Hjördis must have seen parallels with her own early career. They all started their careers as models at the Leja in Stockholm, and although she did not model in France (not really possible in wartime), she did model for the ‘Franska’ department at NK (Nordiska Kompaniet) in Stockholm, before landing film roles as a dancer and model.
Joined at the hip
Pia and Mia also performed an all-singing all-dancing parody of Germany’s Kessler twins – who remain major stars in Italy to this day. Two short routines were included in the 1963 movie “Scanzonatissimo”; a series of satirical sketches about life in Italy. The Genberg sisters re-worked the Kesslers’ European hit song “Da-Da-Um-Pa”, as “Da-Da-Enpas” (“Da-Da-Deadlock”).
Between 1961-63 David Niven was also working extensively in Italy. At one point he and Hjördis even considered moving to Rome. Pia and Mia were visited there by a Swedish journalist, who reported that the girls spoke excellent Italian “picked up from the street”, and spoke English even better – polished up by, among others, David Niven. Hjördis was mentioned as being “very mischievous, more like a sister than an aunt.”
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Pia and Mia Genberg. Photographed in Rome, 1960s.
Although David Niven’s films didn’t cross paths with the Genberg twins, they almost inevitably worked with the same people. In 1962 David had a cameo role in a D-Day comedy [?!] called “The Shortest Day”, which starred the popular and ultra prolific Italian duo Ciccio Ingrassia and Franco Franchi.
Pia And Mia had already appeared with the two comedians in “Five marines for 100 girls”, and in 1964 landed their biggest joint movie-role in the Ingrassia and Franchi vehicle “Sedotti e bidonati”. The girls played fake Siamese twins (named Pia and Mia) who con money out of the hapless duo to pay for a bogus operation to separate them.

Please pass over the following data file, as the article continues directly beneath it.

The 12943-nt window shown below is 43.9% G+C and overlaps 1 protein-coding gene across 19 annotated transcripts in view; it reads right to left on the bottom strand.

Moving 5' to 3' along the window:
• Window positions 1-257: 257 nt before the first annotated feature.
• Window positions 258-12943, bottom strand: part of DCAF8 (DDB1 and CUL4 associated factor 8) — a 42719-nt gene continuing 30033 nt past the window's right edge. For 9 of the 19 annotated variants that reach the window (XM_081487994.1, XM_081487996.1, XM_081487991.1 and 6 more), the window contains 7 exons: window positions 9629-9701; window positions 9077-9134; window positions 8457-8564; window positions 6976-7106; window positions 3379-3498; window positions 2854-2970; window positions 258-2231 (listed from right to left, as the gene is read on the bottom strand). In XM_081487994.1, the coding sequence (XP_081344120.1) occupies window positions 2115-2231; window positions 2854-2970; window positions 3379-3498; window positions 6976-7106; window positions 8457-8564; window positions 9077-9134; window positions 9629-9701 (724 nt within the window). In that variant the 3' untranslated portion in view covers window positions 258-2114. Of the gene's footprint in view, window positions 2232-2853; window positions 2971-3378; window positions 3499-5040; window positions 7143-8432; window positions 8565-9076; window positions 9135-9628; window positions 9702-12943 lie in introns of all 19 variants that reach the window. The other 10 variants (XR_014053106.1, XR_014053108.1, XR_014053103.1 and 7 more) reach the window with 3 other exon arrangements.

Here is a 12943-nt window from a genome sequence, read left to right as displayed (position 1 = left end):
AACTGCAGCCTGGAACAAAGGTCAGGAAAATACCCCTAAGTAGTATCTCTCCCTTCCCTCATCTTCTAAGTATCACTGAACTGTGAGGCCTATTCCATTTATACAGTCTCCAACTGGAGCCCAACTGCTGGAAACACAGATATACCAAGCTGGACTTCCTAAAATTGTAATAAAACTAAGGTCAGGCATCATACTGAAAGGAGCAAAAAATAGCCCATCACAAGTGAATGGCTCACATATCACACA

The movie illustrated that, despite the girls’ success, their range of potential roles was hugely narrowed by them being viewed as a pair.
A split pair
“Sedotti e bidonati” proved to be the Genberg twins’ last movie together. Pia left the movie industry, while Mia continued and established herself as a solo actress.
Adding to the variety of her career achievements, Mia also sang on a 1966 solo single called ‘Ogni Giorno Che Passa’ (‘Every Day That Passes’) which was used on the soundtrack of the movie ‘Io La Conoscevo Bene’ (‘I Knew Her Well’). If you’re interested to hear it – it’s very pleasant….
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Mia Genberg, the Rome Lucia, at The Hilton Hotel, December 14, 1965
Mia’s movies from 1966 covered a broad spectrum, from “The Tough One” (aka “El Aventurero de Guaynas”) – a modern-day spaghetti western complete with helicopters and machine guns, through “Agente Sigma 3 – Missione Goldwather” – one of the deluge of 1960s spy movies in the wake of James Bond, before she closed a successful and colourful run with the 1971 horror movie “Something is Crawling in the Dark”.
Next page: Lo Scoglietto – The little rock or continue the Pia and Mia theme:
Gudrun and Maj-Lis Genberg photo gallery covering their modelling, singing and dancing careers from 1959-1961, and Pia and Mia Genberg photo gallery covering the Italian years from 1961-1964